The use of body cameras by Durango Police Department officers is slated to begin in early November with a 30-day trial, and public comment on policies that will guide their use began with a town hall meeting.
“In a meeting with officers, the main question we got was: When are we going to get one,” said Cmdr. Ray Shupe at the town hall held Wednesday at the Durango Community Recreation Center and attended by a half dozen residents.
Four to five officers will use the body cameras during the 30-day trial period, after which all uniformed officers will use them. The trial period is intended to break-in use of the new technology.
As currently envisioned, a criminal call would be the main trigger that would key a responding officer to tap the camera to begin the recording process. Recording would extend to the end of the call. Most routine, noncriminal interactions with the public will not be recorded.
In addition, cameras will be set to automatically record if a patrol car hits 80 mph or if the emergency lights in the vehicle are turned on.
Police Chief Kamran Afzal said younger officers are used to ubiquitous video and are eager to integrate cameras and videos into daily routines.
Research shows departments that use body cameras see fewer use-of-force incidents because people interacting with police are less likely to resort to force or escalate situations if they know they are being recorded on video.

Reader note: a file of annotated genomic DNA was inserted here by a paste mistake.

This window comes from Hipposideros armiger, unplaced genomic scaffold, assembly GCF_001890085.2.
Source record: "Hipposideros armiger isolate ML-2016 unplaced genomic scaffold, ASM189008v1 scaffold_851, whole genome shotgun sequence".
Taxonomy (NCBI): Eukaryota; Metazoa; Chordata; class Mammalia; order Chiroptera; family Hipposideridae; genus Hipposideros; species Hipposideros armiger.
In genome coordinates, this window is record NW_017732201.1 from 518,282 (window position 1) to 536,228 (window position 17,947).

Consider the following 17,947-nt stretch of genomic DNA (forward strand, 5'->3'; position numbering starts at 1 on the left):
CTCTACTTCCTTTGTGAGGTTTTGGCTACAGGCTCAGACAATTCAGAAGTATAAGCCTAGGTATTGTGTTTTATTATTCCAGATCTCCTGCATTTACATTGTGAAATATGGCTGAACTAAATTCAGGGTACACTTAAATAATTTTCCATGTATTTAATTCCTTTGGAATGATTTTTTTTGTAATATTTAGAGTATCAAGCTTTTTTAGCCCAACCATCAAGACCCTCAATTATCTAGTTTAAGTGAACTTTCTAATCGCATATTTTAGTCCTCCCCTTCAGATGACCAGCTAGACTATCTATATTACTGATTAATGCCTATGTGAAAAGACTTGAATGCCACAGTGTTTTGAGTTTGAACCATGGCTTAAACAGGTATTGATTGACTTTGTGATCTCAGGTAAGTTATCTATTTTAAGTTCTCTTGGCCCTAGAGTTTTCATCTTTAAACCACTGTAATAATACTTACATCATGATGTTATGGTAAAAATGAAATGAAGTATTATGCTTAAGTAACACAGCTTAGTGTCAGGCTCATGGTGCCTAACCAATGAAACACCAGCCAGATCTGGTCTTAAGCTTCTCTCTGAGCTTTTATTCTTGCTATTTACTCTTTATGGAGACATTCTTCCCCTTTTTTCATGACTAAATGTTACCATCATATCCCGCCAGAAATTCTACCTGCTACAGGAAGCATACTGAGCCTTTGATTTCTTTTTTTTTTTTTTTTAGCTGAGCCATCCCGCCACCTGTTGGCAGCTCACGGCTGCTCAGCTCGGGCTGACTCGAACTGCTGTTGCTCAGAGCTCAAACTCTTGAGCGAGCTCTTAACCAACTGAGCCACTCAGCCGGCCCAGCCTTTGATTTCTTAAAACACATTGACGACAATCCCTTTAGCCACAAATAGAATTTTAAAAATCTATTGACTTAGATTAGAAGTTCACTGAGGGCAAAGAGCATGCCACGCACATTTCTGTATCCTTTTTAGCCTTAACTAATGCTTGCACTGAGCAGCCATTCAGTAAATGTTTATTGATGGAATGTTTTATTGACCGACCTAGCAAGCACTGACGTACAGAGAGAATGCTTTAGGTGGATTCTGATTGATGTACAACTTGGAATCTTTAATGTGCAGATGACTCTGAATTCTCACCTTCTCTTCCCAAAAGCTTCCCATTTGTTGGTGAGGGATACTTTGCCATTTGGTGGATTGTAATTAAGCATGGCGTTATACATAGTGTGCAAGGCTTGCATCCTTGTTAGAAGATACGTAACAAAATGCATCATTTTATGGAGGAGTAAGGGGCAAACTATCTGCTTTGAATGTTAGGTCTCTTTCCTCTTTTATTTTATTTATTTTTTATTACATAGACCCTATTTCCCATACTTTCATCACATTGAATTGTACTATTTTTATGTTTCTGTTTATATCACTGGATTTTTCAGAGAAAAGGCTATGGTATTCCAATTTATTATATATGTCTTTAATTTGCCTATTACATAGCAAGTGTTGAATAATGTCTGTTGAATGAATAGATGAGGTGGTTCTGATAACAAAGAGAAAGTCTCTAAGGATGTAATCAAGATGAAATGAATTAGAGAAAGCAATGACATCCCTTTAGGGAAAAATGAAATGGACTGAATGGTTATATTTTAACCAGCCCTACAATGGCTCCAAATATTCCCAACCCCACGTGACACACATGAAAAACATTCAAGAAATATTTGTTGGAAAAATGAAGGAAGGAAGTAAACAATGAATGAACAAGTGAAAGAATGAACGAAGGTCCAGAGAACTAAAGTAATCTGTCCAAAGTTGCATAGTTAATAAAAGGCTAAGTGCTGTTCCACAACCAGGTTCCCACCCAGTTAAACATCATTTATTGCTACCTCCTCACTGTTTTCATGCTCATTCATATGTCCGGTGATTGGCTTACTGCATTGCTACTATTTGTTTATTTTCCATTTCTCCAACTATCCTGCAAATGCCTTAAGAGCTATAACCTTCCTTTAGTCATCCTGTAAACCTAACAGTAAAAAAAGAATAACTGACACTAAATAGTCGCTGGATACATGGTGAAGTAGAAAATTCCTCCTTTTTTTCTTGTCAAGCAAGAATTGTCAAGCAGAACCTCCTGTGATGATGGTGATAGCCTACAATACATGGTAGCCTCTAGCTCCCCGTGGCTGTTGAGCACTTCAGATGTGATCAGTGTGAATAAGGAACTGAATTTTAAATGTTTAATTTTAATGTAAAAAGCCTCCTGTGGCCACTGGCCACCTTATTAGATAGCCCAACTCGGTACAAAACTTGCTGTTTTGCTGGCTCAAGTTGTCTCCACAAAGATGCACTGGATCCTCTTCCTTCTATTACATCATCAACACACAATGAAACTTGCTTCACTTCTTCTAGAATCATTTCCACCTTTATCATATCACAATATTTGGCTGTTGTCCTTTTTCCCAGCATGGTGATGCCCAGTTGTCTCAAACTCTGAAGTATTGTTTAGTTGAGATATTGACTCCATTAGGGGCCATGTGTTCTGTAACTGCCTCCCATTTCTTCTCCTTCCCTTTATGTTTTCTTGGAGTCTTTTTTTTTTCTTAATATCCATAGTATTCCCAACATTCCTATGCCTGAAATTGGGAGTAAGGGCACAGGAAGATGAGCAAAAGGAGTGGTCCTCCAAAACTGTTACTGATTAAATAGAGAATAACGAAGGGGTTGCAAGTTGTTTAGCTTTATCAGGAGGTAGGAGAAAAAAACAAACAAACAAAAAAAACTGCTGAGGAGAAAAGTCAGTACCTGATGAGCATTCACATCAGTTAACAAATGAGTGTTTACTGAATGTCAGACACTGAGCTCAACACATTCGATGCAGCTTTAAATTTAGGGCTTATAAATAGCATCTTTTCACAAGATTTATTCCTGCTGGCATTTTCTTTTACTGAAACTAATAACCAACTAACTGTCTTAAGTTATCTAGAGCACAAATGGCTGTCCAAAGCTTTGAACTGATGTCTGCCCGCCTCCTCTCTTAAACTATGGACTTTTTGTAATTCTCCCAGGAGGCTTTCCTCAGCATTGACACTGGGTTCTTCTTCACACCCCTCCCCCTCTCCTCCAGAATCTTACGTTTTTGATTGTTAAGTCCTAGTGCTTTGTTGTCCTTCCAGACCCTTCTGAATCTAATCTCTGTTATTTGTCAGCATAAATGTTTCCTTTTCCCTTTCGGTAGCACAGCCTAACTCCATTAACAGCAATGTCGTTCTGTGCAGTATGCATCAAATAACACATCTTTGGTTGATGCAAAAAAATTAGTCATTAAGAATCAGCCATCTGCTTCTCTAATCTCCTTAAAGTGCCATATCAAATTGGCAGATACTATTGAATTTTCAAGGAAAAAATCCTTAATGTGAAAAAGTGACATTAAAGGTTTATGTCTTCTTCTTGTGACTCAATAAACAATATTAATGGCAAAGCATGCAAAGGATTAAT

The Axon system selected by DPD is constantly at work. Images are being gathered and deleted continuously. Video recording begins when an officer taps the camera, and the system keeps images 30 seconds prior to the tap and records until the officer turns off the recording. Recording also occurs under the pre-set conditions.
The department currently envisions keeping videos on felony calls for 10 years, misdemeanors for five years and traffic stops for 190 days, Afzal said.
Videos recording an officer’s use of deadly force or the injury or death of an officer would be kept indefinitely, he said.
Release of videos to the public and media would be guided by Colorado freedom of information laws and lawyers also would have access to videos for legal proceedings, Afzal said.
The software allows DPD to blur identities of people protected from public disclosure, such as sexual assault victims, juveniles and victims of domestic abuse.
Videos will be downloaded at the end of shifts and stored in a cloud database. In addition, the system will track each time the video is viewed and any actions taken to manipulate the video, which protects its chain of custody and prevents tampering, Afzal said.
The system allows the police department to track when videos are viewed by outside parties, such as the public.
The body cameras also will be synced with new Axon car cameras.
Existing vehicle dash cameras are 10 years old and are no longer supported, and the department is down to five functioning car cameras, Shupe said.
The department has ordered 48 body cameras from Axon and 20 new car cameras to replace the old dash cameras on cruisers.
The cost of the Axon contract is $96,000 for the first year and $89,000 for subsequent years when less training will be needed.
Besides taking public comment, Durango police are currently studying other police departments’ body camera policies.
In two weeks, the city’s website will began taking comments from the public about policies guiding the use of body cameras by DPD.
A draft of policies is set to be in place by the end of September, when Afzal will go over policies with the city attorney, city manager and others for final adoption in October.